For those who’ve experienced breast cancer firsthand, we either love, loathe or tolerate the month of October. Most of us are thankful for a month devoted to breast cancer awareness, but it can feel like we’re drowning in an ocean of pink.

One thing is for sure, that little pink ribbon is a symbol known all over the world. No words need to be spoken. The meaning is clear. Breast cancer can affect men, women and even children. It touches the lives of all races and religions. Breast cancer is nasty business and changes lives forever. And if we can make sure people understand that, while offering information on prevention and care, then I say, “Brace yourself, the tide is rising, the water is gathering at your feet.”

May we all take a moment to remember those who’ve lost their fight with breast cancer and those who are currently fighting now. Pinktober, the month of breast cancer awareness, is the perfect time for remembering the seriousness of a disease with no current cure.

The reason I dislike it so much is because while buying pink spatulas and hairbands shows how much you “support” breast cancer awareness, you aren’t doing that much to help. It’s frustrating to see so many people buying pink chapstick and blindly saying “It donates to cancer!” when in reality barely any of that money is going towards research.

Another thing that makes me angry about this month is that no one wants to talk about the non-glamorous side of cancer. Cancer isn’t dressing up in a pink tutu with face paint and attending a football game with your friends. Cancer isn’t pink, it isn’t girly, and it isn’t pretty. It destroys families, lives, and childhoods. It’s a monster and has flips a family’s life upside down the day of diagnosis.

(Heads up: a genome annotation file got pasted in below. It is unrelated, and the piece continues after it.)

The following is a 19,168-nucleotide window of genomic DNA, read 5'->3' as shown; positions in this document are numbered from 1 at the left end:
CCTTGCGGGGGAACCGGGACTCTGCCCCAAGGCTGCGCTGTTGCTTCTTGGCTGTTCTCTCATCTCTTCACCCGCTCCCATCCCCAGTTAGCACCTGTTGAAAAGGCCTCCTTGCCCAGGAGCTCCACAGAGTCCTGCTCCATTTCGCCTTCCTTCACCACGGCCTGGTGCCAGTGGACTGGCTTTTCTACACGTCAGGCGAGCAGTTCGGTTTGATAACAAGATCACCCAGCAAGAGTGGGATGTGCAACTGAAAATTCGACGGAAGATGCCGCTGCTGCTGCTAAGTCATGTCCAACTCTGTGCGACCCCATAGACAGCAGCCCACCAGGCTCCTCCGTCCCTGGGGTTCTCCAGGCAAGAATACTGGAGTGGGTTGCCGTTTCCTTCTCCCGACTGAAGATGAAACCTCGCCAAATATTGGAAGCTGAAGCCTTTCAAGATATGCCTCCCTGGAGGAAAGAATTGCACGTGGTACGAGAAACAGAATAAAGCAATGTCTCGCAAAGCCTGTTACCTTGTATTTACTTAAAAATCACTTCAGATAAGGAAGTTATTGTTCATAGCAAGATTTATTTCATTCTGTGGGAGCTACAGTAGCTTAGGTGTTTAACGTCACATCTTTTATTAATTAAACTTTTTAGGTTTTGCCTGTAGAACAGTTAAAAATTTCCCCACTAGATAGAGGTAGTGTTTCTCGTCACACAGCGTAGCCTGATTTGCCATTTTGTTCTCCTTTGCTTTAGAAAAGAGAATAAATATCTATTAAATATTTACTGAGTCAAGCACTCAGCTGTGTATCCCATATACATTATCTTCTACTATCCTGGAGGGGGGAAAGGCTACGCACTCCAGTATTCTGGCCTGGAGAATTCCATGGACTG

Amazingly, all this money being donated by your spending habits in October has not led to an increase in lives saved. Probably because companies that promote themselves to be a breast cancer charity don’t always spend their money on research. Susan G. Komen only spent 15% of funds raised in 2011 for research for a cure. On average, only 2% of these types of funds go to curing or finding treatments for metastatic, or terminal, cancer. Currently the average rate of survival for women with metastatic cancer is around 18-24 months. And yet only 2% of profits are going to this.

Pinktober is frustrating to me. It feels like companies and organizations are profiting off our personal pain to make billions of dollars, and everyone is feeding into it thinking that they’re doing good. Honestly, you’d be better off taking the $20 you’re going to buy from a breast cancer shirt you found at Walgreens and donating that directly to a charity like Breast Cancer Research Foundation that donates 91% of its donations to awareness and research. Post and talk about getting yourself checked, donate money to a charity that actually does something, or help someone get educated. Because those that say “it will never be me”, or “I’m too young”, the majority of women get diagnosed over the age of 50, but my mom was only 35. It can happen to anyone.

And posting that pink ribbon to your Facebook page? Yeah, that does nothing. Seriously, is there anyone left on the planet who isn’t aware of breast cancer? Like, seriously, we need a whole month of pink ribbons and inspirational Facebook posts to make us go “oh wow, I had no idea you could get cancer in your breast until I saw that pink ribbon in my news feed”? Seriously?